He let this news register for a moment and asked her, “Is there somebody else?”
“Oh, gosh,” the girl replied. “There just has to be.”
Nobody likes rejection. Sometimes it seems that an actual kick in the teeth would be preferable.
And yet, people willingly choose any number of careers in which being rejected is a built-in part of the job.
You work hard for weeks, months, even years on a story you're really proud of, then edit and shape the narrative until it's perfect and polished within an inch of its life, and finally mail the finished product off for an editor to consider. He/she loves the story, sends you money for it, and asks you to write lots more just like it.
In your dreams.
Much more common is for a writer — especially of that strange, other-worldly material called fiction — to accumulate so many rejection slips along the road to first publication that the “No, thanks” notes can actually be used to paper an office wall.
I know this from first-hand experience. But then one day I read a book on the ancient Chinese design practice known as Feng Shui, which holds that the arrangement of physical objects in your immediate surroundings has a major impact on your state of mind and, thus, your peace and happiness.
So I cleaned off my wall, boxed up all the paper failure-tokens, and put a match to them.
Which didn’t keep new ones from coming in the mail, but the room where I wrote each day seemed a lot brighter. And eventually, some editor up north liked one of my stories and sent me a lot of money for it. OK, a LITTLE money. But still.
The one reminder of the long, hard road I kept on my wall was a Peanuts comic strip, in which my hero Snoopy gets a letter from a publisher to whom he’s submitted his “It was a dark and stormy night...” novel.
“Dear Contributor,” the letter says. “With the cost of postage seeming to escalate almost daily, you will notice that we’re enclosing two rejection slips. One is for the manuscript you sent us, and the other is for the next manuscript you plan to send us. Best regards...”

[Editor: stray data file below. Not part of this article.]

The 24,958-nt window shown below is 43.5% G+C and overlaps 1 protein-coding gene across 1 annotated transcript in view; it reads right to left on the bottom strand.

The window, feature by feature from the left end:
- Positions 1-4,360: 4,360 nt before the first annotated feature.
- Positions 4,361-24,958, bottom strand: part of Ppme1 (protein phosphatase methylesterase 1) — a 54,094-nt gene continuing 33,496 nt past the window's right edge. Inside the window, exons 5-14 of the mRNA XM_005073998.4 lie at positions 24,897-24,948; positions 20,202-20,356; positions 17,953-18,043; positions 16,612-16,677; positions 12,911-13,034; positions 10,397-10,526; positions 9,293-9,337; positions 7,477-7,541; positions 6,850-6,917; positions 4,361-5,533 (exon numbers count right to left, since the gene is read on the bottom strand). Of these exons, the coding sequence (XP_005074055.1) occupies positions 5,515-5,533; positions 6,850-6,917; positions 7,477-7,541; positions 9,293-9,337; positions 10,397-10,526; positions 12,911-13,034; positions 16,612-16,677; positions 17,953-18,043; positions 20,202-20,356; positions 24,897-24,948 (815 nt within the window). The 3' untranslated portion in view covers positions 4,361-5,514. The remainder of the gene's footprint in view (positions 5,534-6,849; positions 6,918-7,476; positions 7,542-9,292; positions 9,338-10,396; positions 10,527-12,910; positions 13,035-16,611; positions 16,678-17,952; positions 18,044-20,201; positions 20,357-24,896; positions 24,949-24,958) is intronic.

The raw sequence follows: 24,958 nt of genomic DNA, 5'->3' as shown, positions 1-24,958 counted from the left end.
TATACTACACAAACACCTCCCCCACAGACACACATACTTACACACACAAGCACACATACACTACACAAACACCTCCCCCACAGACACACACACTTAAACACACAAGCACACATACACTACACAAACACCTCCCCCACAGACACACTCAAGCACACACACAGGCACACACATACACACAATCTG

I figured that as long as I didn’t get one of those Snoopy rejections, I was ahead of the game.
Luckily, after a person has been writing for enough years, the rejection storm usually thins out considerably. But it never goes away. For every writer you can name who has a popular book, or two, or three, chances are he/she has a filing cabinet somewhere with an unpublished manuscript (or two, or three) that's been told “no” so many times its jersey has been retired.
You win some, you lose some. A severe optimist would argue that the unseen stories were nonetheless necessary to make the “good” ones possible. A severe pessimist wouldn’t be writing them in the first place. So it all kind of works out.
The best explanation of the phenomenon I’ve heard is from Kentucky writer Wendell Berry, who’s no stranger to dirt fields: “The real reason a farmer plants isn't to make money off a crop. He plants because it’s time to plant. That's why he’s a farmer.”
The same theory works for writing through rejection, for practicing baseball even though your team’s most recent game got them a historic clobbering and even for accidentally falling in love.
Stranger things happen.
Dale Short is a native of Walker County. His columns, photos, and radio features are available on his website, carrolldaleshort.com. His weekly radio program "Music from Home" airs each Sunday at 6 pm on Oldies 101.5 FM, streams live online at www.oldies1015fm.com, and is archived afterward on his website.